Jamie Kirkland, Jenny Marshall

Reflective Practice in Forensic Settings: A Cognitive Analytic Approach to Developing Shared Thinking


With reflective practice increasingly recognized as an effective way to help staff working in challenging environments, expert contributors explore ways in which a CAT model can enable reflective practice in forensic services at individual, team and organizational levels.



Working in forensic settings with clients who have histories of damage and abuse can be a demanding, disturbing, thrilling and unique experience. It means building connections and instilling the capacity to think before acting – far more than just providing therapy. At a service level, it requires a compassionate culture that promotes the ability to reflect on complex interpersonal dynamics at all levels of the organization. Cognitive Analytic Therapy (CAT) is an accessible model for understanding human relationships that offers a common language for teams and organizations. Reflective Practice in Forensic Settings brings together a range of clinicians to share their experience and approaches, exploring ways in which the CAT model can be applied to develop reflective practice in secure contexts. Together, they also offer valuable guidance for any practitioner seeking ways in which to develop a more relationally informed and reflective therapeutic service.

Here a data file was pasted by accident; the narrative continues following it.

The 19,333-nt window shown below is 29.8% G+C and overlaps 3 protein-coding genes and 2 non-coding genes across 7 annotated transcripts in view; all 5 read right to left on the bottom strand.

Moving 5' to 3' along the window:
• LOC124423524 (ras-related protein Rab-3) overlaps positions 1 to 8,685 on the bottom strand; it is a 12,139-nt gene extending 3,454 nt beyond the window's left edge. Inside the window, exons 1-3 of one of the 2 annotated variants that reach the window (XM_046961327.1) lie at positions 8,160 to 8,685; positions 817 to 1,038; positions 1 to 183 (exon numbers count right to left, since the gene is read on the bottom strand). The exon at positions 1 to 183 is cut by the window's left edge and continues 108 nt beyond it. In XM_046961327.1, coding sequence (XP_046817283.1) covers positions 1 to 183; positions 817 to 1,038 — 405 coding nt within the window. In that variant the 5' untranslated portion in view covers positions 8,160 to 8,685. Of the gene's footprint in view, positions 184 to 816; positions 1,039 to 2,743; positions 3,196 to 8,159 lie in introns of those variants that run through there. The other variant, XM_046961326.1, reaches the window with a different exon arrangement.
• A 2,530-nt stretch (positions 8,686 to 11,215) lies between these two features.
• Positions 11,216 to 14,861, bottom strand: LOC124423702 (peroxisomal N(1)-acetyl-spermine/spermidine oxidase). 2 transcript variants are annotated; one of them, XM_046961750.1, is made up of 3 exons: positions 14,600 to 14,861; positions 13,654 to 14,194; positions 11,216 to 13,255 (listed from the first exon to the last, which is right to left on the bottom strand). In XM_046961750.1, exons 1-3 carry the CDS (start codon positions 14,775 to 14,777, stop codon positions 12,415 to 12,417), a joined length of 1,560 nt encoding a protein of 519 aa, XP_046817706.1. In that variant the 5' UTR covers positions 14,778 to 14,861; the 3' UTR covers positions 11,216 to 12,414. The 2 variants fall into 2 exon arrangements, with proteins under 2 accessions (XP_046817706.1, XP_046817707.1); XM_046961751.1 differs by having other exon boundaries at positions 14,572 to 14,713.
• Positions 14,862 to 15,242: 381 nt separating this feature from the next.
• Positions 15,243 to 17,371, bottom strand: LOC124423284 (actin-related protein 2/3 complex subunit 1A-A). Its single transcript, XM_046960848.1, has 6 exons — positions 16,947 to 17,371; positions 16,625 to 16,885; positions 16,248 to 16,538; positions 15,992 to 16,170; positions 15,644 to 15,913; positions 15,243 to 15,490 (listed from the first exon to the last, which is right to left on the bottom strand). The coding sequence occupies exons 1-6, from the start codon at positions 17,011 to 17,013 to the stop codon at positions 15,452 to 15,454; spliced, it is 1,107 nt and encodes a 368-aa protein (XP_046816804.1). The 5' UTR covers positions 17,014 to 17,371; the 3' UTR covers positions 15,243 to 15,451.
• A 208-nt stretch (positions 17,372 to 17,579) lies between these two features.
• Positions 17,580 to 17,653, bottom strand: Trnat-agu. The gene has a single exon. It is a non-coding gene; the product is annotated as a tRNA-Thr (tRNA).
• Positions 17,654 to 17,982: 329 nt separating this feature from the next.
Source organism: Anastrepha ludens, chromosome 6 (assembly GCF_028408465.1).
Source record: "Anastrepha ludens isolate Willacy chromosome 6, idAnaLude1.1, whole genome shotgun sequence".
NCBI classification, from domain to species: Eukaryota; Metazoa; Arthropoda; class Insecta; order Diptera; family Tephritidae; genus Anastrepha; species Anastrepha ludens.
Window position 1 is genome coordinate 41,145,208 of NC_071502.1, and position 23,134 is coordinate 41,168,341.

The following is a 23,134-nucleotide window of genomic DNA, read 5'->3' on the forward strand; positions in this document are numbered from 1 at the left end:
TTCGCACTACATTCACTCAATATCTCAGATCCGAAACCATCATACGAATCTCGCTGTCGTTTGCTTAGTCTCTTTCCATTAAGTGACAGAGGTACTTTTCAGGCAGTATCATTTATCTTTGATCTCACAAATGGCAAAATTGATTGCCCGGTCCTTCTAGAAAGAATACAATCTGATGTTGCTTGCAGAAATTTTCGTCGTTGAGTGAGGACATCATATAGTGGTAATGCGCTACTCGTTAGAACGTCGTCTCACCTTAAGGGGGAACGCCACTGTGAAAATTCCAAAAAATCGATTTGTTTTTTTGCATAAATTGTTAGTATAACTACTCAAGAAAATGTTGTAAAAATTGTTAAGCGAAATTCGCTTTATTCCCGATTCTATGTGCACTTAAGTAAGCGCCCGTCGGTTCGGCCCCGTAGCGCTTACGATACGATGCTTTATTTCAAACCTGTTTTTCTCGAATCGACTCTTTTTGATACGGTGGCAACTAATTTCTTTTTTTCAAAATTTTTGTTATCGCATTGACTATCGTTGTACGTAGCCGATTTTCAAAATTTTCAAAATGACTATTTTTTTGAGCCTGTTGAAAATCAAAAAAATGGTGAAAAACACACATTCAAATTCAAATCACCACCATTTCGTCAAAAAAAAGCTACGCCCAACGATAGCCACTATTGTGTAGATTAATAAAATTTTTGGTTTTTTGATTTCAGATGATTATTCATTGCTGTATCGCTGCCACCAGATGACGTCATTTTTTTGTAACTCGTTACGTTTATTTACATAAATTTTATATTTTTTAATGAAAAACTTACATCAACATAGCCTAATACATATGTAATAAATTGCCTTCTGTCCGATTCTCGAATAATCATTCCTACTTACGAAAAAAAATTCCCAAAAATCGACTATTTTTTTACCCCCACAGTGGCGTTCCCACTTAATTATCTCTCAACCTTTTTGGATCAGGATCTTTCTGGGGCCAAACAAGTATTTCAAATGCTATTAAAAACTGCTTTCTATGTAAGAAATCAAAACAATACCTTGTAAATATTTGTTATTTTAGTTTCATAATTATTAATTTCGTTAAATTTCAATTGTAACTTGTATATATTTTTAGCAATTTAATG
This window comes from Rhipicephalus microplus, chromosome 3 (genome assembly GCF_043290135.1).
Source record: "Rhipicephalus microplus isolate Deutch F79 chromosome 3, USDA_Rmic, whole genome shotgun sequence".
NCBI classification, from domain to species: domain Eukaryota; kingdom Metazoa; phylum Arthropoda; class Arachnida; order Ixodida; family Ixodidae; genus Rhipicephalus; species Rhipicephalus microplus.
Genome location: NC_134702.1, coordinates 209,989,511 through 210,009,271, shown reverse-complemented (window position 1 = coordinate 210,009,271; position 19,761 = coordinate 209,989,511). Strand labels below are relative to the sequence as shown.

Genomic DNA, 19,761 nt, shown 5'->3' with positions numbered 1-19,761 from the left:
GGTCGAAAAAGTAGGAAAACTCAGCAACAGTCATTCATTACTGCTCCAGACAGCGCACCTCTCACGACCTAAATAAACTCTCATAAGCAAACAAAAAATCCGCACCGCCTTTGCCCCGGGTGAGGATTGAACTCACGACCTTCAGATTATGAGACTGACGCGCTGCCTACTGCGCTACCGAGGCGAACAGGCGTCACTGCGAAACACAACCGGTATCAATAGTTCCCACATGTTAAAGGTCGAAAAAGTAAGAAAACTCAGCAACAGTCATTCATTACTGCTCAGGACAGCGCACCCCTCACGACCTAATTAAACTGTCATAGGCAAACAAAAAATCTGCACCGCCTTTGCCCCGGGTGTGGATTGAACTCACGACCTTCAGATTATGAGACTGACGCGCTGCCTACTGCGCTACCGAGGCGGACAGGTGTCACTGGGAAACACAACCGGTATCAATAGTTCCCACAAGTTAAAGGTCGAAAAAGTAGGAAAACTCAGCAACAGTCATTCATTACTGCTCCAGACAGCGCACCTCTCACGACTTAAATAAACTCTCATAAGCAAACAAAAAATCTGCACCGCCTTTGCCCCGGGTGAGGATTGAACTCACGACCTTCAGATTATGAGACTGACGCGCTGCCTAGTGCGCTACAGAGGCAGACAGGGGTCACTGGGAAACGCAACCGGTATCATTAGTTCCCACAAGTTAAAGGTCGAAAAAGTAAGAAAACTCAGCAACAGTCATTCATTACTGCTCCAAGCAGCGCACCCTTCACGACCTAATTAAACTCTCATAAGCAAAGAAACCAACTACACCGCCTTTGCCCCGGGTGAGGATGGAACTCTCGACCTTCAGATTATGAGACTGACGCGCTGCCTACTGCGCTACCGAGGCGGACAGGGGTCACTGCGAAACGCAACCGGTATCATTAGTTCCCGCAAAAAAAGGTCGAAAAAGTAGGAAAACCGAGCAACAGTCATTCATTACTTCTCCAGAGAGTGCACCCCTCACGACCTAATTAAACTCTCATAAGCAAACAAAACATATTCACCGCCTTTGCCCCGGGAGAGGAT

JENNY MARSHALL is a Consultant Clinical Psychologist at Ridgway Hospital, Tees, Esk and Wear Valleys NHS Trust, and an accredited CAT Practitioner and Supervisor. She has a long history of working in low and medium secure services with people with mental disorders, and she has a strong interest in the application of the CAT model to reflective practice. She works with Catalyse, a social enterprise offering CAT training, therapy and consultancy through a network of expertise across northern England.

JAMIE KIRKLAND is a Consultant Clinical Psychologist in the Division of Forensic Mental Health and Learning Disabilities with NHS Greater Glasgow and Clyde, where he is the lead for reflective practice. He is a CAT Trainer and Supervisor, and co-Director of CAT Training Scotland. He has applied CAT in secure settings and with community learning disability teams, and has a strong interest creating reflective spaces for multi-disciplinary staff teams.



Publisher: Pavilion Publishing and Media Ltd

Publication Date: End of September 2021

ISBN: 9781914010842


Table of Contents

PART 1 – Introduction to Forensic Work, Reflective Practice and the Relational Model

The challenge of working in forensic services (Jenny Marshall & Jamie Kirkland); 2. Traditional approaches to reflective practice (Jon Patrick, Katharine Russell & Adam Polnay); 3. The CAT model (Jenny Marshall & Jamie Kirkland); 4. Relational mapping (Steve Potter)


PART 2 – Facilitating Reflective Practice

Core competencies for reflective practice (Jamie Kirkland); 6. Steps to reflective mapping (Steve Potter); 7. Case studies from forensic settings (Various); 8. Crossing and uncrossing the line (Jason Hepple); 9. Helping the helpers (Jamie Kirkland, Heather Tolland, Emma Drysdale & Steve Jefferis); 10. CAT-informed supervision (Alison Bickerdike, Nicola Kemp & Clare Bingham)


PART 3 – Reflective Practice and the Wider Organization